How can I Satisfy my Sweet Tooth Without Compromising my Oral Health?

satisfy sweet tooth

Sciota, Pennsylvania

Do you seem to keep a regular sweet tooth, or do you get the craving for something sweet just occasionally? No matter which type of person you are, you know that when the mood strikes for something sweet, nothing satisfies the craving quite like chocolate, candy, cake, cookies or donuts. As much as we want to indulge, we also know that nothing damages our teeth more than sugar. In fact, harmful bacteria in our mouths live and thrive on sugar, producing acids that erode tooth enamel.

Void of strong oral health habits to neutralize the acids, plaque and tartar can grow, and this is the recipe for tooth decay. Despite this, our family dentist in Sciota doesn’t expect our patients to completely refrain from enjoying sugar. There’s a way to enjoy your favorite sweet treats in moderation while also maintaining optimal oral health. Let’s take a look at some tips we’ve compiled to help.

What candies are the worst for teeth?

  1. Sticky, gooey candies

Sorry, gummy-bear and taffy lovers: The stickier and gooier the candy, the harder it is to remove from teeth. The longer the sugars from treats like gumdrops, caramels, jelly beans, taffy and gummies are in contact with your teeth, the more prolonged they’re exposed to sugar, increasing the risk of tooth decay. Saliva is beneficial for many reasons, including cleaning the teeth and neutralizing acids. But sticky candies, by their nature, make it difficult — if possible — for saliva to wash the candy away.

  1. Sour sweets

More bad news for those who enjoy candies like Sour Patch Kids: That sour sensation is from citric acid, which can erode tooth enamel. This weakens the teeth’s protective outer layer and invites cavities to settle in. Many sour candies are also coated in an additional sugar, which makes these candies double the trouble.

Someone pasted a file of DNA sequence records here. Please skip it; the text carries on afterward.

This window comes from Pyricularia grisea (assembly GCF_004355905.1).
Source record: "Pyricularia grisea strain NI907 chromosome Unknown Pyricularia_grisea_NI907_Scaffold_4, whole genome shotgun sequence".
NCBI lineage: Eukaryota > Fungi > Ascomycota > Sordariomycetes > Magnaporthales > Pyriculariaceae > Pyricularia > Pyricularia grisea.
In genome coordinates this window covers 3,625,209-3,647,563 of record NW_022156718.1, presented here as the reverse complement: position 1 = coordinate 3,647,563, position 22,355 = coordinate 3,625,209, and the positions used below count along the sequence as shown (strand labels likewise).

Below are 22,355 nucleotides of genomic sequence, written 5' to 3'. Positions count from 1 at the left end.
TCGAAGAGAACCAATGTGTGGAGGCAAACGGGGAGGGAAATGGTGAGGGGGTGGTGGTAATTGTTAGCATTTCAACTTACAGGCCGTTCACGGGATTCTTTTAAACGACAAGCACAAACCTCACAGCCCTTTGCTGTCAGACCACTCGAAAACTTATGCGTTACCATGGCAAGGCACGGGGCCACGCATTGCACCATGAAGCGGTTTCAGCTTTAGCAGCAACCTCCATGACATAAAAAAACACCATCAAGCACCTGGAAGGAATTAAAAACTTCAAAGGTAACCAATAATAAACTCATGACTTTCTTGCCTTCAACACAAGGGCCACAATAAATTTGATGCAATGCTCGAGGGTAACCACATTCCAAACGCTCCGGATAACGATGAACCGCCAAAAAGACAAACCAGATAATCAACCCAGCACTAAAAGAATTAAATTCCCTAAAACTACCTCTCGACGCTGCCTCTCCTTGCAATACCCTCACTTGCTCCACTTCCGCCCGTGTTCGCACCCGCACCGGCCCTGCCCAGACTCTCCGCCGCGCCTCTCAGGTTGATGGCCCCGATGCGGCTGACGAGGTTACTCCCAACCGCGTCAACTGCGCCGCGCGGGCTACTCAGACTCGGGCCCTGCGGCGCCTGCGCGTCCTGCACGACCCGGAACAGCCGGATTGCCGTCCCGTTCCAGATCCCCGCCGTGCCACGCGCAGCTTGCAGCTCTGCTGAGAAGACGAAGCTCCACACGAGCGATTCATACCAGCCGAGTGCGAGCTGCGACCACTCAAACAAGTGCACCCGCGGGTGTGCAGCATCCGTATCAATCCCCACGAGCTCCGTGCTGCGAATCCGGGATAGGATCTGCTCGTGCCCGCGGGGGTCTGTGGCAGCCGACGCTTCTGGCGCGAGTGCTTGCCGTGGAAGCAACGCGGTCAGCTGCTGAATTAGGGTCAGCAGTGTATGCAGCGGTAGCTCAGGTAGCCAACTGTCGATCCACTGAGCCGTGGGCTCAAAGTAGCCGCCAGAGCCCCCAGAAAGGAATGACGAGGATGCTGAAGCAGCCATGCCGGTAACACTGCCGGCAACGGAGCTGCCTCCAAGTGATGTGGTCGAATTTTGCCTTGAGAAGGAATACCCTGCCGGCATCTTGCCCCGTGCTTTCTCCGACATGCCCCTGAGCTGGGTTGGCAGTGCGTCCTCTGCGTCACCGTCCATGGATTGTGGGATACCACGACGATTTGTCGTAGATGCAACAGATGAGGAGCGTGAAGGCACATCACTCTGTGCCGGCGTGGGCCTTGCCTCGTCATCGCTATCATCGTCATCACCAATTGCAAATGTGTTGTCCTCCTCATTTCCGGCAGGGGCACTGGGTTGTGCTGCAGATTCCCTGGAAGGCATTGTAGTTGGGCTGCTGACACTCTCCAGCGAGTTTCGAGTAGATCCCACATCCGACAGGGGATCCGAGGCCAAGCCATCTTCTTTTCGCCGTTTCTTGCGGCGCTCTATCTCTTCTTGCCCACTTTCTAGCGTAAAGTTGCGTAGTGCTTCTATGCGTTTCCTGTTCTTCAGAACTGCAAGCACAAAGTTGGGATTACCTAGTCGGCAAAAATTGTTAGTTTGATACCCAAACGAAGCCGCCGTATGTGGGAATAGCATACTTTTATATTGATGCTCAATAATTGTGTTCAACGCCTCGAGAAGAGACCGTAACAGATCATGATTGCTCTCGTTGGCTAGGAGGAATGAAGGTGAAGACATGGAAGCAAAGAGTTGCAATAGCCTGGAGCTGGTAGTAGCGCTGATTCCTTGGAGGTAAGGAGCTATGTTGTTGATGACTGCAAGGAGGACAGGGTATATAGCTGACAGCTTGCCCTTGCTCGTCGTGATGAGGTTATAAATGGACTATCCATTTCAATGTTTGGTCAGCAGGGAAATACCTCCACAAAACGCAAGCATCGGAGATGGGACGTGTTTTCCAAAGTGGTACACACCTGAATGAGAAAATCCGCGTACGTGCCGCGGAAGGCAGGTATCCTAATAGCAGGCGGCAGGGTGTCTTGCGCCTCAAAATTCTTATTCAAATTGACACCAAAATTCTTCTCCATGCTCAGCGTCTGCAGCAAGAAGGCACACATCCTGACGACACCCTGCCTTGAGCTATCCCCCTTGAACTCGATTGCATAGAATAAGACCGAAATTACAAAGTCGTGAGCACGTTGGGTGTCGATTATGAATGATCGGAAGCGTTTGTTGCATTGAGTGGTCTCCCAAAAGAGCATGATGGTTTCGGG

1. Hard candies

The longer a hard piece of candy like a Jolly Rancher, peppermint or lollipop sits and dissolves in your mouth, the longer your teeth are bathed in sugar-laden saliva. Also, hard candies are prone to causing chipped or fractured teeth if someone bites down on them.

Now for some good news …

Chocolate is actually the least harmful sweet to enjoy. Dark chocolate contains less sugar than its milk chocolate counterpart, but chocolate, in general, doesn’t stick to the teeth like sour, gooey and hard candies.

How can I safely satisfy my sweet tooth?

Let’s look at some ways that you can indulge in your favorite treats while maintaining optimal dental health:

Wait until after meals

Saliva helps neutralize acids, and it washes away food particles, sugar and debris in the mouth. Saliva production is at its highest during meals, so this is a preferable time to enjoy a dessert or sweet treat.

Drink and/or rinse with water

After enjoying your sweet treat, drink or rinse your mouth with water. Just a few swishes of water can help dilute acid from candy and will also help rinse away sugar on the teeth’s surface.

Chew sugar-free gum

We know it may seem counterproductive, but chewing sugar-free gum — especially if it’s sweetened with xylitol — helps dislodge food particles from the teeth and increase saliva production, which fights harmful bacteria.

Wait to brush

Brushing after eating sweet treats may seem like the right thing to do, but you should actually wait. Residual sugar and acid are at their highest levels in your mouth just after enjoying a sweet treat. Wait for at least 30 minutes before brushing so that you don’t accidentally brush the sugar and acid into the tooth enamel.

Family dentist in Sciota, PA

Fortunately, it’s possible to satisfy your sweet tooth while also maintaining your dental health. So go ahead and dig into that piece of birthday cake or bowl of ice cream, or enjoy the occasional sour, chewy or hard candy. Just be sure to follow it up with careful attention to and care for your teeth. If you have any questions about your dental health or if it’s time to schedule your bi-annual checkup and cleaning, give your Sciota family dentist at Chestnuthill Dental a call at (570) 865-7929.

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